In Rev 21: 9-10 Shows that the Elect of God, is the bride of Christ, the Holy City of the New Jerusalem, the temple of God, the body of Christ.
The true believers as the body of Christ are sitting IN Christ in the heavenly realms IN Christ Jesus, present tense. Eph 2:6 It is a mystery and it is wonderful. That is why no one can separate us from the love of God IN Christ Jesus, nor can anyone snatch us from the His hand, not even we ourselves can remove ourselves from God’s presence.
Rev 21: 22 “I saw no temple in it (the New Jerusalem) for the Lord God the Almighty and the Lamb are its temple.” 1Cor 3:16; Rom 16:20; Jn 2:9-10
Israel is the same as the unbelieving Gentile, without being quickened by God and given the faith to believe Israel is as lost as any unbelieving Gentile.
Israel’s only hope will be for God to quicken their beings, minds and understanding, then they be saved to eternal life with God by God and God alone, through the Lord Jesus Christ. That is Israel’s only hope as it is with all the peoples of the world. It comes down to who God the Father chose before the foundation of the world, to quicken to life, to have faith to believe. God chose us in Him, through Jesus Christ before the foundation of the world.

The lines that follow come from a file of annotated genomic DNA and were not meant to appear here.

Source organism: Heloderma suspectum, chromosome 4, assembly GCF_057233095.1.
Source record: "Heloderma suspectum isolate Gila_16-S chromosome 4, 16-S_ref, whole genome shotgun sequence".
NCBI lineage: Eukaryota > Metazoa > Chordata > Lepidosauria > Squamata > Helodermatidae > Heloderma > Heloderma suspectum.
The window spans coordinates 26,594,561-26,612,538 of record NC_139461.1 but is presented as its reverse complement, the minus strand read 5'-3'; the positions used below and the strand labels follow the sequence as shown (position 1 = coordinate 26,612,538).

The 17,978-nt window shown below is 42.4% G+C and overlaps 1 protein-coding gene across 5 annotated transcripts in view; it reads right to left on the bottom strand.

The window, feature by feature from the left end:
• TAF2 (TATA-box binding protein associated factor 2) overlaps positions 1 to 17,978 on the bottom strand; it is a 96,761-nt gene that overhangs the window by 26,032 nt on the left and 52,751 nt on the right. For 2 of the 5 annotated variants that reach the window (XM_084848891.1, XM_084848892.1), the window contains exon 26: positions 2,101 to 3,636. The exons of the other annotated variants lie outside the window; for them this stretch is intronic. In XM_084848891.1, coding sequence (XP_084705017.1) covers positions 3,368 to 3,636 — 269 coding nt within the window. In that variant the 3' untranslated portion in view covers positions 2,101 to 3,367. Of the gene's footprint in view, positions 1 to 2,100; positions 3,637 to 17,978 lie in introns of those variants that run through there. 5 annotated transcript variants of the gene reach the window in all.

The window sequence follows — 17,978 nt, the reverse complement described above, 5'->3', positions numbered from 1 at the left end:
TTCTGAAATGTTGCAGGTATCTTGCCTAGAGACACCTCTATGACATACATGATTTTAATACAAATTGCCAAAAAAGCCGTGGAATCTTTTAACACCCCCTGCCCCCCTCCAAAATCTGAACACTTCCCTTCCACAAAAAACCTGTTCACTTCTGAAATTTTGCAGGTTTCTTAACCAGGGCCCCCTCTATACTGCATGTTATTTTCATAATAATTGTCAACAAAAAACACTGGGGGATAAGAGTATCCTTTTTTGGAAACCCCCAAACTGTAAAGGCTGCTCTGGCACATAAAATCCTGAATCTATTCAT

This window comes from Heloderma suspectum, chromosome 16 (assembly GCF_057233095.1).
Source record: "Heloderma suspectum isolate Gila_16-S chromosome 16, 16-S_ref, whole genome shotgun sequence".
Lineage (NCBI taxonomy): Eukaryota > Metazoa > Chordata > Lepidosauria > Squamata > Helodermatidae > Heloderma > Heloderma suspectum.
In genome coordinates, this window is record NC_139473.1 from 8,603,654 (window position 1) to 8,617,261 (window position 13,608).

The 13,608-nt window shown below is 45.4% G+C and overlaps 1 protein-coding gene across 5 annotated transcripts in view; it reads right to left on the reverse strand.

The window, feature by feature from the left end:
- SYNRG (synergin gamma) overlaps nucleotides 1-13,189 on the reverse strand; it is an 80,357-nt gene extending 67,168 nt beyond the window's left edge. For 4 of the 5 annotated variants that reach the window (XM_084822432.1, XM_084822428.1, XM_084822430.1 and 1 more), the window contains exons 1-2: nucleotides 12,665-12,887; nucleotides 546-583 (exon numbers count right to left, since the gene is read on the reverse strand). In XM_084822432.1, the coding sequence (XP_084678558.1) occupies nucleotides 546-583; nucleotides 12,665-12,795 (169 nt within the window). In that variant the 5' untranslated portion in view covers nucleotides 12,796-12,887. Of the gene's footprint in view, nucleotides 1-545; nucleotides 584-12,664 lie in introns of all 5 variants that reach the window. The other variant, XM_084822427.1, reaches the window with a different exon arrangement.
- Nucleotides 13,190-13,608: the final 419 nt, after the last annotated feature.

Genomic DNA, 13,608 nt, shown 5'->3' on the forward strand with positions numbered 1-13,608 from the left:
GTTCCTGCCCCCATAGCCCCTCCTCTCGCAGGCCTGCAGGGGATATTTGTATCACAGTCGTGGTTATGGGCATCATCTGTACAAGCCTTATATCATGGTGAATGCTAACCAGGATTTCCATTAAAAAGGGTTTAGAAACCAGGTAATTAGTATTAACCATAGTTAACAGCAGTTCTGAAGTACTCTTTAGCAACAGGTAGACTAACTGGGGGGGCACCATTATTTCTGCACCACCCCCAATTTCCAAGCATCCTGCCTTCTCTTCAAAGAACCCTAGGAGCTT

Lee Shelton said...

Well-stated, AWJ.

Kevin Williams said...

I recently gave a sermon on Jer 29:11 Christian, You Are Israel & God Only Has Thoughts of Love & Peace Towards You, which I think may be useful here as quite near the start (I think it's about 10-15 min in), we start page turning and looking at the weight of Scripture clearly teaching that all Christians are of Israel.

"In this sermon we look at how Scripture clearly teaches that all Christians are of Israel. And all of the promises to Israel apply to the believer. We look at the amazing lengths God goes to in His providential care and love for His Elect, His Chosen People."

Quintin said...


Thanks, I would agree that these are two separate issues but that Galatians 3 is a physical manifestation. Thanks for the clarification.

"eschatology is one of those issues where I know more about what I don't believe than what I do believe."

Amen, I know what you are talking about. My Pastor is a Post-Millennial partial preterist. But I know he doesn't take the thousand years as one thousand years... I used to think the lines were clear... He did explain, but I need to review the position.